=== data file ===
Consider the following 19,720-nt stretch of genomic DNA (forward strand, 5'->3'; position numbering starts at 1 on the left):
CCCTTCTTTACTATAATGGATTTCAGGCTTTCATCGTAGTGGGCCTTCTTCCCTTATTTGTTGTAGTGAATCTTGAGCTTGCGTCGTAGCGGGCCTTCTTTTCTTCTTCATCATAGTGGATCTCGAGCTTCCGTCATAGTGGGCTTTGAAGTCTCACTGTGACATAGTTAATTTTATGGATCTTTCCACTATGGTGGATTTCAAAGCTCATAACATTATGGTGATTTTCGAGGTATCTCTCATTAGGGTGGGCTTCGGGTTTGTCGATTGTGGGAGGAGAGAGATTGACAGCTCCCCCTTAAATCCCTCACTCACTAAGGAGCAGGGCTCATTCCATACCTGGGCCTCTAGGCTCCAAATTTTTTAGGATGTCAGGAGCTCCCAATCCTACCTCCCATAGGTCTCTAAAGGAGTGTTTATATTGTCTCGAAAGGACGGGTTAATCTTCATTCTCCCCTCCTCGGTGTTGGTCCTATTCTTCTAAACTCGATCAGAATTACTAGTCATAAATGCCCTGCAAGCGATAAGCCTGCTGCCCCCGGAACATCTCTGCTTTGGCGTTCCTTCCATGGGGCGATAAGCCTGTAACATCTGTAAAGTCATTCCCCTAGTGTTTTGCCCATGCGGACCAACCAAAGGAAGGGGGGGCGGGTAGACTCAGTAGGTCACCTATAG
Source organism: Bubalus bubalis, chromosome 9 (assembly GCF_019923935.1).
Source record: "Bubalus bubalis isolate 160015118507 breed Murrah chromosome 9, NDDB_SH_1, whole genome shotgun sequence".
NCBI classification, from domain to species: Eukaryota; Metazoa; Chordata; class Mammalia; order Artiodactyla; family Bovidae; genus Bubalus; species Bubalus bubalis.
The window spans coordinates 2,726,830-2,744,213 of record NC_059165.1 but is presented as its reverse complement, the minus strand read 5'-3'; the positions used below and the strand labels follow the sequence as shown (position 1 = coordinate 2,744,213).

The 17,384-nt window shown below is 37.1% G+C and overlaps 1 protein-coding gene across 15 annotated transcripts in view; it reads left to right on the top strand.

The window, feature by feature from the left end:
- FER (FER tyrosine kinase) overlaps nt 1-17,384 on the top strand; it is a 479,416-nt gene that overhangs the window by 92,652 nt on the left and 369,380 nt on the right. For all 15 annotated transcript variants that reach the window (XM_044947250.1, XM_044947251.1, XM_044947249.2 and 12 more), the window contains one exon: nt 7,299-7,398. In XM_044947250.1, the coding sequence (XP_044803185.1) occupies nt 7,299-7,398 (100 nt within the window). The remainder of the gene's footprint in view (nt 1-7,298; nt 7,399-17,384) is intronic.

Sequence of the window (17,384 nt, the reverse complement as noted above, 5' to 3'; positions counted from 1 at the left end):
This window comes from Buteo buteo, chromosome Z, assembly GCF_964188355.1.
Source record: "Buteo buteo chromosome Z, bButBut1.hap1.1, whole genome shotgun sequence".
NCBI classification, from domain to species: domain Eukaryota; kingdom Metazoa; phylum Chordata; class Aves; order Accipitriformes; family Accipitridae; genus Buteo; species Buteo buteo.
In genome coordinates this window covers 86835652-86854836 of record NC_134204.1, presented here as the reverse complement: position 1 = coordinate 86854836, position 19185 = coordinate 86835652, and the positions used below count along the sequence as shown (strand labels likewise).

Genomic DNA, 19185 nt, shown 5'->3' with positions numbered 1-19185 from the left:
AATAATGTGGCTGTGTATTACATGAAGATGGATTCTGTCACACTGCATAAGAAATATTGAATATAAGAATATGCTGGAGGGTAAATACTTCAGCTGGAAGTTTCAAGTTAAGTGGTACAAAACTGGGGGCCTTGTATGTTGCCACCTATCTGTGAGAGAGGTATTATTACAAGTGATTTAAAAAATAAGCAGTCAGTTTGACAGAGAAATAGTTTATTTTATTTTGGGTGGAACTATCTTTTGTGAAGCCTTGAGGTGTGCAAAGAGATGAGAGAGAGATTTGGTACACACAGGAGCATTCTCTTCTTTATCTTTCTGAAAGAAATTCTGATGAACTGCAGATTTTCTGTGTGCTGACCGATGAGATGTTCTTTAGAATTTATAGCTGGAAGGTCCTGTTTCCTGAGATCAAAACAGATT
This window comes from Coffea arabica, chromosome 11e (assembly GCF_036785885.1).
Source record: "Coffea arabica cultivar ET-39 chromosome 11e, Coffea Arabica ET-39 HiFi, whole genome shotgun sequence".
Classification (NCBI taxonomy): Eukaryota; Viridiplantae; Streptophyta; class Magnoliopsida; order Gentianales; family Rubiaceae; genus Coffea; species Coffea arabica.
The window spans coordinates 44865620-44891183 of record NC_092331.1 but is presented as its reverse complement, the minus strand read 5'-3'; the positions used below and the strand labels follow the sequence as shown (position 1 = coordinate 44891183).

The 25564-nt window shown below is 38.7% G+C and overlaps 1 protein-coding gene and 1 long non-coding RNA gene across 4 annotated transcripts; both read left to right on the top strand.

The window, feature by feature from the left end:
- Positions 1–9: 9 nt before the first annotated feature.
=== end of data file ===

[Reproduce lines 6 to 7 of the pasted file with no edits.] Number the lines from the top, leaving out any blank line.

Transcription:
The window spans coordinates 2,726,830-2,744,213 of record NC_059165.1 but is presented as its reverse complement, the minus strand read 5'-3'; the positions used below and the strand labels follow the sequence as shown (position 1 = coordinate 2,744,213).

The 17,384-nt window shown below is 37.1% G+C and overlaps 1 protein-coding gene across 15 annotated transcripts in view; it reads left to right on the top strand.